Sitting on the bank, aboard a boat or stood on the towpath in pursuit of a fish, recycling is probably far from your mind. But Viv Shears, co-founder of the Anglers National Line Recycling Scheme, is encouraging all anglers to step up and protect the natural world they get so much enjoyment from.
We all know the feeling. The excitement of the new fishing season approaches, and we dust off our kit in preparation. Stripping one, two, three or multiple reels is undoubtably one of the bores of this task and we all have our own methods.
What have you done with it? Be honest. I would imagine most of us have bundled it up, and maybe a few will have cut it into smaller lengths to make it less likely to endanger wildlife.
The one thing we have all been guilty of is putting this unwanted line into the rubbish bin and forgetting about it.
Old line always ends up in landfill or being incinerated, because even if you put it in your recycling bin, local councils don’t recycle nylon or braid.
(Photo: Viv, with a catch)
In the last 10 to 15 years in the UK, we’ve become much more accustomed to sorting our waste and recycling at home. We’re now very aware of the impact plastics are having on the environment. So, if we can adapt to household recycling, then surely, as anglers, we can change and make a difference in terms of recycling the obvious hazard of redundant fishing line?
Next time you’re on the bank, have a look at your reels and what breaking strain of line in pounds you have on them. Now multiply that by ten years and consider that your line will still be around then.
Tests have shown that a 60lb monofilament line will take about 600 years to degrade fully but, as with any plastic, it will still break down into tiny fragments (microplastics) that are almost impossible to filter out of water. This means that these microplastics hang around in rivers and oceans, being accidentally consumed by fish and other creatures, and entering our food chain. Not a nice thought.
Next time you’re on the bank, have a look at your reels and what breaking strain of line in pounds you have on them. Now multiply that by ten years and consider that your line will still be around then. As anglers, we treasure the environments that we fish in and the wildlife found there, so we have to do our bit to protect them.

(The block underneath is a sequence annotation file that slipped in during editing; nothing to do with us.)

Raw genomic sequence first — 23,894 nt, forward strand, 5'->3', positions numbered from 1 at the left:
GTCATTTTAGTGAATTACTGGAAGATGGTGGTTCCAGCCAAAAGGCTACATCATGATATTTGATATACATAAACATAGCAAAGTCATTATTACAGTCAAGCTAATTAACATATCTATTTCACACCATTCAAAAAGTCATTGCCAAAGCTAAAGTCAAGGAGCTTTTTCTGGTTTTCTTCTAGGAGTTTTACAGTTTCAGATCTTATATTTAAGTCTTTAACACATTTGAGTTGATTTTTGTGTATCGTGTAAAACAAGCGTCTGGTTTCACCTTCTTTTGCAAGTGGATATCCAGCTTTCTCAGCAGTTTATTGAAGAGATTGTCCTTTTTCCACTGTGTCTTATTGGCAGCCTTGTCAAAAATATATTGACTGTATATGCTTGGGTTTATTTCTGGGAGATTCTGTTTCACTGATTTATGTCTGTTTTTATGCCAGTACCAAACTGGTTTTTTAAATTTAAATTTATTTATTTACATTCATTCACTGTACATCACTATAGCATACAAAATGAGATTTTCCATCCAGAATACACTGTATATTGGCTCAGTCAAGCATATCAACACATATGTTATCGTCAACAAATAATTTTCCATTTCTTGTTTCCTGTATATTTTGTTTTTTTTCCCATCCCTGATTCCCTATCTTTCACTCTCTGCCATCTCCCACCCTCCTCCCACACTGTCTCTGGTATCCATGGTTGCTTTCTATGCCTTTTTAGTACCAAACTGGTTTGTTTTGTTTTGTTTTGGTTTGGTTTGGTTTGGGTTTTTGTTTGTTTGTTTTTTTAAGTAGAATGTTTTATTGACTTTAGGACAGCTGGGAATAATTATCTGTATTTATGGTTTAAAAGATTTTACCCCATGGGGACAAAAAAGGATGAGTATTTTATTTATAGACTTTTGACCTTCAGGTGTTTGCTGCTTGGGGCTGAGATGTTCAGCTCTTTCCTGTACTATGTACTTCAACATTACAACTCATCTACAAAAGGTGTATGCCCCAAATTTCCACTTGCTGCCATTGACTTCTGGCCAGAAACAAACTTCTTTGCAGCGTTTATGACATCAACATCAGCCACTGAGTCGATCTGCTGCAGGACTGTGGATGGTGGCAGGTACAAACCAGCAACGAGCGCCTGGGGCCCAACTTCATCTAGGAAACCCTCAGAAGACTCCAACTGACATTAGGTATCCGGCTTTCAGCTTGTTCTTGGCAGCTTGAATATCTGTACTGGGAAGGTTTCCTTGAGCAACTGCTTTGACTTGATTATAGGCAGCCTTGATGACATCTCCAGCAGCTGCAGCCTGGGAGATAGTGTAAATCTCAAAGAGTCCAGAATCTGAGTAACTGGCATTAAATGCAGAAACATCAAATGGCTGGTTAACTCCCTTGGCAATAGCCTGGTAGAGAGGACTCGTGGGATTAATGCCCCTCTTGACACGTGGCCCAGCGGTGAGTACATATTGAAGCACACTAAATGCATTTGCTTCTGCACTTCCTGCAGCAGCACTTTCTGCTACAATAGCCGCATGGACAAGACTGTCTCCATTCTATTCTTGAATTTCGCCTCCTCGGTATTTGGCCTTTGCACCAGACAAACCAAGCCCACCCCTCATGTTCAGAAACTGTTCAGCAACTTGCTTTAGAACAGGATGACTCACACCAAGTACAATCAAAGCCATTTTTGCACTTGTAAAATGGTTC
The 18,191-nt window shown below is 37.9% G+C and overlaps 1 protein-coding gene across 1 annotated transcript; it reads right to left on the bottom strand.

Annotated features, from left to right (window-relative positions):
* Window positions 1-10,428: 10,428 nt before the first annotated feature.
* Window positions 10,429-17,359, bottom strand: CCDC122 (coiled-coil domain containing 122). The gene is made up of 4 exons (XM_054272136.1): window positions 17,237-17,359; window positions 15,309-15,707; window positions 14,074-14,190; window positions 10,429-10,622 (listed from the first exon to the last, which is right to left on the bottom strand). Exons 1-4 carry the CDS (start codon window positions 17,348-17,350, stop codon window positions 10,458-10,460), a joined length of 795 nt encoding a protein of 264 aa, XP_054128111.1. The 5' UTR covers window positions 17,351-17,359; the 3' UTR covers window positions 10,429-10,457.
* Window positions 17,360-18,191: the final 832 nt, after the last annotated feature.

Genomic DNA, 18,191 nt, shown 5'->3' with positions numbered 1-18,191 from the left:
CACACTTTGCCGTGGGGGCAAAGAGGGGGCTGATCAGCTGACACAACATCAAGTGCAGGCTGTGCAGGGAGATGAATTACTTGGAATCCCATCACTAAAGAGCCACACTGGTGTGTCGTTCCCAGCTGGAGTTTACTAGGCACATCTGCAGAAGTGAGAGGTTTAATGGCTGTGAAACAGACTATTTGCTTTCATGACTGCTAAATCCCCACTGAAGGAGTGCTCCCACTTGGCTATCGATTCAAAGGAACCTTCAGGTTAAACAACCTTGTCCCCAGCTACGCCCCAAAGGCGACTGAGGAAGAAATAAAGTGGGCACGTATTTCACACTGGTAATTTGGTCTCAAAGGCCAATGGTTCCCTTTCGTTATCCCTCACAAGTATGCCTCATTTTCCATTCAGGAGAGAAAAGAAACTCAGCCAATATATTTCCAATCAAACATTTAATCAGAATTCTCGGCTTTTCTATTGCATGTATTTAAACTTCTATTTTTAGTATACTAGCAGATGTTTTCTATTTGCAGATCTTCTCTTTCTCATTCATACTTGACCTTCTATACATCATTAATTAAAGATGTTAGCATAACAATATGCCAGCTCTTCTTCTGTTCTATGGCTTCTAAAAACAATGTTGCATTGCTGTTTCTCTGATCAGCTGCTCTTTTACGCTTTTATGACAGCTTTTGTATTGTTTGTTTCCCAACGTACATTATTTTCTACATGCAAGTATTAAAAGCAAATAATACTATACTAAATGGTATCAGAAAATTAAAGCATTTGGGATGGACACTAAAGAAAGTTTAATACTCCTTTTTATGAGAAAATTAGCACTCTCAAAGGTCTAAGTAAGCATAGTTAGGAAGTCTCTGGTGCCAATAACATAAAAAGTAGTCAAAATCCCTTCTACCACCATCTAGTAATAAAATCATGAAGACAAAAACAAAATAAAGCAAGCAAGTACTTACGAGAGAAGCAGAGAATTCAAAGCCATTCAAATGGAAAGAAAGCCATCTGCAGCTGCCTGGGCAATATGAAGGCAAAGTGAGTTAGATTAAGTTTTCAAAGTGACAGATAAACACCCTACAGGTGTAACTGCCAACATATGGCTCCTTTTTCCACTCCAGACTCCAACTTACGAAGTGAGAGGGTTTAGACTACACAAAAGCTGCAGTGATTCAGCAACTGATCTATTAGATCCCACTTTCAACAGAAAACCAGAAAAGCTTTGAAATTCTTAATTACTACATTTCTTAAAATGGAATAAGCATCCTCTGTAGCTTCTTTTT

In 2016 BBC South News ran a feature about recycling commercial fishing nets. This was seen by Steve Tapp, who is part of a small group called Local Independent Sea Anglers (LISA).
Over the next 18 months Steve set up a trial angling line recycling scheme on a local basis in Sussex. Ten shops signed up to host recycling bins and around 150,000m of line was collected. At the LISA AGM, in mid-2017, I met Steve and spoke to him in greater depth about what he was doing.
As a passionate angler for more than 35 years, I’d witnessed the impact discarded fishing line and tackle could have on wildlife, like most of us have.
It worried me that this affected how the general public perceived angling, and most importantly anglers themselves.
Now that I knew old line could be recycled, I wondered how any angler could have an excuse not to dispose of it responsibly, rather than it ending up in local landfills, incinerated or, worst of all, in the environment.
I’m lucky enough to work in the fisheries world, so using my contacts in freshwater angling, Steve, fellow LISA member Paul Singleton and I decided to roll the scheme out nationally. In March 2018 the Anglers National Line Recycling Scheme (ANLRS) was born.
The scheme was, and still is, the only angling line recycling scheme in the UK, and possibly the world, that has established a traceable route for the recycling of both monofilament and braided lines. It’s run on a non-profit basis and is supported solely by donations from anglers and the angling industry. We’re also registered as a Community Interest Company, which means the scheme’s official purpose is for the good of the public.
Steve, Paul and I voluntarily run the scheme alongside our day jobs, with the help of a handful of other volunteers. In an average week I’ll be speaking to new shops and fisheries about promoting the scheme, working on projects to enable more bins to be placed along our rivers and coastlines, and having regular catch-ups with our recycling partners.